Monday, June 30, 2008

The Gathering Dark

Some shifts you just want to go home and stand under a hot shower...

La Belle Fille has been away this weekend, living it up in the country. I have missed her, perhaps more than I expected. Which I actually think is a good sign, at least for our future. We seem well suited, despite the fact that what I intend as gentle teasing oft emerges as slightly insensitive / poor humour. My boss thinks she's to good fro me, and she might be right. Still, I am assured that she acquitted herself admirably both on guitar and vocals (in Rock Band.)

I am proud.

The Department was generally quiet today; but the BatPhone trilled its urgent call to shatter all that. Normally the figures Control relay to us are all business - pulse rate, blood pressure, Glasgow Coma Score... tonight, they added another - the patient's weight. 30 stone. (420 pounds, or 190 kilos) The raw details - respiratory arrest, found by his ex-wife; she'd been worried about him as he sounded off on the phone. His medical rap sheet made for grim reading. COPD, startlingly poor mobility; his house a veritable shrine to the machinery we gather to force the breath of life into us; deus ex machina if you will.

Too late, too late. Somehow the paramedics had managed to get a tube down, and his heart still struggled on. But he'd had no drugs, and showed no sign of wakening. As we tried to gently ease the news into his family's consciousness, he showed his hand. Harder and harder to bag him, higher and higher airway pressures. Pneumothorax - a collapsed lung - is always a possibility in these cases, and worse, because we were ventilating, the collapse progresses, air displacing heart and lung, literally squeezing his life out.

Needle decompression not feasible through such a massive chest wall, we set to thoracostomies. An elegant word for a bloody, violent procedure. They push the knife into my hand. It's a 15 blade, a tiny knife, a child's blade, but proves adequate to my task. Skin and fat offer no resistance, and my finger worms down to his ribs. I thought they'd be bigger, somehow, but they seem tiny inside his bear-like chest. The last push is blunt, brutal, with forceps. A gush of air greets my penetration of his pleura, the thin, greasy membrane that lines his chest cavity; the diagnosis is confirmed. Sweeping my finger between his ribs, his lung feels stiff, and is stuck to the chest. I feel a rent in the tissue of the lung, and a wave of nausea nearly overcomes me.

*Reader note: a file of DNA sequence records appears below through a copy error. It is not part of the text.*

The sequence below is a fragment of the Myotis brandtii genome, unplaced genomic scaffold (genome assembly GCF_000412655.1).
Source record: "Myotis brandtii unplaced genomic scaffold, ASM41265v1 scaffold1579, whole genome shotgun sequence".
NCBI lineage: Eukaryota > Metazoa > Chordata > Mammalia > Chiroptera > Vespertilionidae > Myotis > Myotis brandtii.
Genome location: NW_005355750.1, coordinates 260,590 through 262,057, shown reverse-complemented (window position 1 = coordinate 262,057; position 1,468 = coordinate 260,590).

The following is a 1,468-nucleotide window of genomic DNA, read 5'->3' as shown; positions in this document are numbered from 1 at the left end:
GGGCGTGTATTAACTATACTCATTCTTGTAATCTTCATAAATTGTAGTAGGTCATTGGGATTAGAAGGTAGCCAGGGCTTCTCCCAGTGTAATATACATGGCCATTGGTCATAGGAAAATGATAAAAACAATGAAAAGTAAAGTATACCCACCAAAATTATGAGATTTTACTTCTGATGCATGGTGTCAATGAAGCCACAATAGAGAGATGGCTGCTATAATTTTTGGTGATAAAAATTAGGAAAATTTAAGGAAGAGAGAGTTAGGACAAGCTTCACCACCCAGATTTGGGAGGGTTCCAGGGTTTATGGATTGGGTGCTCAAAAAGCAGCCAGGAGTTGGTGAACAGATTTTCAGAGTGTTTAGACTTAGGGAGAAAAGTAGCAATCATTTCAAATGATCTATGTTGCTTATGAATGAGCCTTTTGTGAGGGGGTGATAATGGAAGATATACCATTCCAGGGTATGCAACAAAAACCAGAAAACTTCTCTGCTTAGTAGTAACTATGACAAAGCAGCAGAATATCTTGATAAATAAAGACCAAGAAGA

Have I slipped in too far? It shouldn't be possible, if the lung was fully collapsed, but maybe it has remained stuck to the chest wall in a few critical places? Maybe it is the lung itself that has yielded under my finger? My act is repeated across the chest from me, a distance that seems absurdly far. We place drains with shaking hands, and the water sealed drains bubble vigourously, angrily. Too much air, there must be an ongoing leak, and I know I've done something, something to add to his misery. If he could feel it.

He ventilates better for a while, then slackens off again. On my side, his chest is inflating, the soft tissues distending; under my fingers it feels like bubble wrap, and I know air is forcing its way into the fat under his skin, despite the angry bubbling of my drain. I check the holes - they're all inside the chest cavity, but still air leaks out elsewhere. Did I make two holes?

I've lost focus now. Fortunately, my colleagues have not, for our patient is circling the drain. I'm fixated by the drain. My mind is running overtime, replaying the act, searching, searching for the thing, the one thing that I might do, that I kid myself will make any difference; but I can't find it, and I know I've failed him.

My boss taps me on the shoulder, urging me to go and clean up. I look dumbly at my hands and arms. Somehow they're stained with blood; I don't remember it getting there; I clean up, scrub up, quickly. Things are moving apace now, and a crossroads rapidly approaching - one road leads to ITU... and one dose not. Wiser men and women than I will help him now. Another boss sees I'm running on empty, and ushers me out, to check the rest of the Department.

I turn, and walk slowly out of resus, my failure complete.

It is no surprise to learn later that he exceeded to limits of support we could offer him, and was finally allowed to complete his short journey. I hope someone was there to hold his hand, at the end.

La belle fille didn't ask about my day that evening, and I think I'm probably glad of that.

1 comment:

Chrysalis Angel said...

What a rough thing, Shroom.

I'm glad things are going well with your lady friend. That's great news.